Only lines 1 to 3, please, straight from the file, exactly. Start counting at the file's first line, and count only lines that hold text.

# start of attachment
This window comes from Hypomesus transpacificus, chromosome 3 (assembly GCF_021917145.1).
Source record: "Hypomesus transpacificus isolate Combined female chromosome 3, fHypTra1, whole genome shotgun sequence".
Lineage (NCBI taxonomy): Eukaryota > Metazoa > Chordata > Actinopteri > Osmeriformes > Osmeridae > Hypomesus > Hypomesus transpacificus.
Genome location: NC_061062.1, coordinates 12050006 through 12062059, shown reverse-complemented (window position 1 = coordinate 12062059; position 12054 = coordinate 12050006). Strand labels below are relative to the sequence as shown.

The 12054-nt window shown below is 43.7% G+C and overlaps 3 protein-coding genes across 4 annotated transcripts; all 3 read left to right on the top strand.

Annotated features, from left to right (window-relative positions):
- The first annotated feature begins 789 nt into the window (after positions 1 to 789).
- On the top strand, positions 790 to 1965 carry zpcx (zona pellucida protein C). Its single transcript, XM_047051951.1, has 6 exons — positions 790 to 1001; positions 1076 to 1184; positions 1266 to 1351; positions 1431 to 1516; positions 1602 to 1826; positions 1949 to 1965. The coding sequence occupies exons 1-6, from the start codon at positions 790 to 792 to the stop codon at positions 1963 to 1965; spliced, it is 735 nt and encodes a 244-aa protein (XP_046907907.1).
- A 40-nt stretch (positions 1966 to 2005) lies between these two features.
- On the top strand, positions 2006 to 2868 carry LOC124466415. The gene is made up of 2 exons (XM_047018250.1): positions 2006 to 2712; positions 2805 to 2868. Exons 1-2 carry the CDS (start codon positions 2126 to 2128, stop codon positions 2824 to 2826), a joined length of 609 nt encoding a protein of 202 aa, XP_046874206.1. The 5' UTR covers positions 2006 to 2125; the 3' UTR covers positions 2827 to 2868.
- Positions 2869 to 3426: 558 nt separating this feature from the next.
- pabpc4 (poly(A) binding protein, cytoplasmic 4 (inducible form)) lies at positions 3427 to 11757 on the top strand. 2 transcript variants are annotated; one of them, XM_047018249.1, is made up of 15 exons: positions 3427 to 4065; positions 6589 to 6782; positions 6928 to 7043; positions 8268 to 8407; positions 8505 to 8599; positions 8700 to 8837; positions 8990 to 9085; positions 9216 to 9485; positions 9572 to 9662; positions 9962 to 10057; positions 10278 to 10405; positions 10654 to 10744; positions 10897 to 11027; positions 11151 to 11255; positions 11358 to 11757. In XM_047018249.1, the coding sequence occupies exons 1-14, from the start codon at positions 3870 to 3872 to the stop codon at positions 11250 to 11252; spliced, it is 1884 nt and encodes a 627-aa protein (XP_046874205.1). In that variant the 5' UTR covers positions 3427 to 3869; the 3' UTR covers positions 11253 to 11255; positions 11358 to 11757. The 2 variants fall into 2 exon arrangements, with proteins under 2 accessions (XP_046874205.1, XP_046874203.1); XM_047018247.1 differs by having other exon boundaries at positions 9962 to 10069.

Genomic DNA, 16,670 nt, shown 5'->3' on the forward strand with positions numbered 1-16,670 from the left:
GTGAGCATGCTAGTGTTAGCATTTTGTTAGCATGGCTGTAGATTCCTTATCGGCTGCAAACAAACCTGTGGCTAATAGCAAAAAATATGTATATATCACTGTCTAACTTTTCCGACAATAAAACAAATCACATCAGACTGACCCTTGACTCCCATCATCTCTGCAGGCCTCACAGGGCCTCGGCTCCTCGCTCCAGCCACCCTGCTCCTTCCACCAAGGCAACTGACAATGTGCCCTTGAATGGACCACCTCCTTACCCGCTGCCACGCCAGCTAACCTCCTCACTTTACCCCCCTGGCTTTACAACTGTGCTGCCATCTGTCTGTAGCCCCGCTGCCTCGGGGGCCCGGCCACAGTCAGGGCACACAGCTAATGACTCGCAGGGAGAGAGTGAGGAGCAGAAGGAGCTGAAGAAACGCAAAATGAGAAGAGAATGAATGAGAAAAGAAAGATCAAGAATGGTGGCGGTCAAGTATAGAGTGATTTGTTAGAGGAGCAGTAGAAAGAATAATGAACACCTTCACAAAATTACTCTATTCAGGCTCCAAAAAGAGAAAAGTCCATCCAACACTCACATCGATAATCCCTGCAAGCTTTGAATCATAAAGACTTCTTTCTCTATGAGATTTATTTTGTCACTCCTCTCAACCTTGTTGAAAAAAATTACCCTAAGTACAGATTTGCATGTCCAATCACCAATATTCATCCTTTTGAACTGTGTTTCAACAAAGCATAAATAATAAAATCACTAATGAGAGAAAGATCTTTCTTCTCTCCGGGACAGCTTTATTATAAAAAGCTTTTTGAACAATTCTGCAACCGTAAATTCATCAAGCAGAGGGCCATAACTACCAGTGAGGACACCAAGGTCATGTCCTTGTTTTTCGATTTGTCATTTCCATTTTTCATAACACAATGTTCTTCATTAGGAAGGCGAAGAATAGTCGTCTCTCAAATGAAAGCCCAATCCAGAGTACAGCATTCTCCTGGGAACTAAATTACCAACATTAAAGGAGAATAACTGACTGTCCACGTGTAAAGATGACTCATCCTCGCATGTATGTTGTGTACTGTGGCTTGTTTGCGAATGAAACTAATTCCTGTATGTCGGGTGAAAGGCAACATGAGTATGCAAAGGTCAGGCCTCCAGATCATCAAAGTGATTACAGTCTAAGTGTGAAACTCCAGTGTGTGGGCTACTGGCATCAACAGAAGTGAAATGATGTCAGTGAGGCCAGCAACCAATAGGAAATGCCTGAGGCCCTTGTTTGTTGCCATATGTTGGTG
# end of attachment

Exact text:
This window comes from Hypomesus transpacificus, chromosome 3 (assembly GCF_021917145.1).
Source record: "Hypomesus transpacificus isolate Combined female chromosome 3, fHypTra1, whole genome shotgun sequence".
Lineage (NCBI taxonomy): Eukaryota > Metazoa > Chordata > Actinopteri > Osmeriformes > Osmeridae > Hypomesus > Hypomesus transpacificus.